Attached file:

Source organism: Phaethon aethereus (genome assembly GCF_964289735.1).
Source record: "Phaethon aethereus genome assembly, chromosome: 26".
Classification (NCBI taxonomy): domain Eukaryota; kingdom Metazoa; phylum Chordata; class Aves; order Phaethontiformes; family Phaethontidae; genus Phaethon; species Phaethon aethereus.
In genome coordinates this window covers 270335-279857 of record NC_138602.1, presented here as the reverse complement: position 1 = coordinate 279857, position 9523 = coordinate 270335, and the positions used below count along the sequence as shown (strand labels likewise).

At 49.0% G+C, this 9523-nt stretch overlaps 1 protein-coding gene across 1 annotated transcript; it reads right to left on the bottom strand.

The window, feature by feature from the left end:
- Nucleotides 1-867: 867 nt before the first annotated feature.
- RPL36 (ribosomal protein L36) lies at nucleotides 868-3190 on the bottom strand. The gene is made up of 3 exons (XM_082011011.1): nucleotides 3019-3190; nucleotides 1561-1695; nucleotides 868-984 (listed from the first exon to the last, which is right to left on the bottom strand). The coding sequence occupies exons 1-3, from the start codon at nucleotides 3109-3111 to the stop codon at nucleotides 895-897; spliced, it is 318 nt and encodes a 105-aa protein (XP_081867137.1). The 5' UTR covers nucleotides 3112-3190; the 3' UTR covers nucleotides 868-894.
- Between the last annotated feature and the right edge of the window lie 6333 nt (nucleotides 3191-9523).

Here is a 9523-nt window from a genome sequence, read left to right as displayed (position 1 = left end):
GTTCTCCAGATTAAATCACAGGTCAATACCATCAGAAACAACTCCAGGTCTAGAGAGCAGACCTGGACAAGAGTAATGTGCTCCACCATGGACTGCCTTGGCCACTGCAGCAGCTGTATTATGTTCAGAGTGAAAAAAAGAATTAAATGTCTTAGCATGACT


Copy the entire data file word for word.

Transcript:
Source organism: Phaethon aethereus (genome assembly GCF_964289735.1).
Source record: "Phaethon aethereus genome assembly, chromosome: 26".
Classification (NCBI taxonomy): domain Eukaryota; kingdom Metazoa; phylum Chordata; class Aves; order Phaethontiformes; family Phaethontidae; genus Phaethon; species Phaethon aethereus.
In genome coordinates this window covers 270335-279857 of record NC_138602.1, presented here as the reverse complement: position 1 = coordinate 279857, position 9523 = coordinate 270335, and the positions used below count along the sequence as shown (strand labels likewise).

At 49.0% G+C, this 9523-nt stretch overlaps 1 protein-coding gene across 1 annotated transcript; it reads right to left on the bottom strand.

The window, feature by feature from the left end:
- Nucleotides 1-867: 867 nt before the first annotated feature.
- RPL36 (ribosomal protein L36) lies at nucleotides 868-3190 on the bottom strand. The gene is made up of 3 exons (XM_082011011.1): nucleotides 3019-3190; nucleotides 1561-1695; nucleotides 868-984 (listed from the first exon to the last, which is right to left on the bottom strand). The coding sequence occupies exons 1-3, from the start codon at nucleotides 3109-3111 to the stop codon at nucleotides 895-897; spliced, it is 318 nt and encodes a 105-aa protein (XP_081867137.1). The 5' UTR covers nucleotides 3112-3190; the 3' UTR covers nucleotides 868-894.
- Between the last annotated feature and the right edge of the window lie 6333 nt (nucleotides 3191-9523).

Here is a 9523-nt window from a genome sequence, read left to right as displayed (position 1 = left end):
GTTCTCCAGATTAAATCACAGGTCAATACCATCAGAAACAACTCCAGGTCTAGAGAGCAGACCTGGACAAGAGTAATGTGCTCCACCATGGACTGCCTTGGCCACTGCAGCAGCTGTATTATGTTCAGAGTGAAAAAAAGAATTAAATGTCTTAGCATGACT